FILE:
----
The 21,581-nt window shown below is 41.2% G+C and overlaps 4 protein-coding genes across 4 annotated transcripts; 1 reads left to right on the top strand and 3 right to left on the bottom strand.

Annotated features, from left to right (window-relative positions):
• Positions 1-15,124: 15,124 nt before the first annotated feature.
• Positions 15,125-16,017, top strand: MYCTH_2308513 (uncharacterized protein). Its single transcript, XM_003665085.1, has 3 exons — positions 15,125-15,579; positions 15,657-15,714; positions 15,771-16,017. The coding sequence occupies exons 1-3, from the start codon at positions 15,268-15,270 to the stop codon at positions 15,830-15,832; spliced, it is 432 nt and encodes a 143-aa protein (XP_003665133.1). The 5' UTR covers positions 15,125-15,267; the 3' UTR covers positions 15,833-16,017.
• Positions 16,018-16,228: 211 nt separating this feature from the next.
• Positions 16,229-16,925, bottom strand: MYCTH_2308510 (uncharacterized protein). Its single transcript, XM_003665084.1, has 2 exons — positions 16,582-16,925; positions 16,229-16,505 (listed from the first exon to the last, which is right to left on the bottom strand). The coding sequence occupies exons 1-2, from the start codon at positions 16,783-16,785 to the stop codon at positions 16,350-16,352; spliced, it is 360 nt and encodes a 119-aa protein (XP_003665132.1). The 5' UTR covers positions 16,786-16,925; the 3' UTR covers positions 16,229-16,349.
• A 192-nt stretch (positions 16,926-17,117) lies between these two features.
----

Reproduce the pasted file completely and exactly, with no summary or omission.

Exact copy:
The 21,581-nt window shown below is 41.2% G+C and overlaps 4 protein-coding genes across 4 annotated transcripts; 1 reads left to right on the top strand and 3 right to left on the bottom strand.

Annotated features, from left to right (window-relative positions):
• Positions 1-15,124: 15,124 nt before the first annotated feature.
• Positions 15,125-16,017, top strand: MYCTH_2308513 (uncharacterized protein). Its single transcript, XM_003665085.1, has 3 exons — positions 15,125-15,579; positions 15,657-15,714; positions 15,771-16,017. The coding sequence occupies exons 1-3, from the start codon at positions 15,268-15,270 to the stop codon at positions 15,830-15,832; spliced, it is 432 nt and encodes a 143-aa protein (XP_003665133.1). The 5' UTR covers positions 15,125-15,267; the 3' UTR covers positions 15,833-16,017.
• Positions 16,018-16,228: 211 nt separating this feature from the next.
• Positions 16,229-16,925, bottom strand: MYCTH_2308510 (uncharacterized protein). Its single transcript, XM_003665084.1, has 2 exons — positions 16,582-16,925; positions 16,229-16,505 (listed from the first exon to the last, which is right to left on the bottom strand). The coding sequence occupies exons 1-2, from the start codon at positions 16,783-16,785 to the stop codon at positions 16,350-16,352; spliced, it is 360 nt and encodes a 119-aa protein (XP_003665132.1). The 5' UTR covers positions 16,786-16,925; the 3' UTR covers positions 16,229-16,349.
• A 192-nt stretch (positions 16,926-17,117) lies between these two features.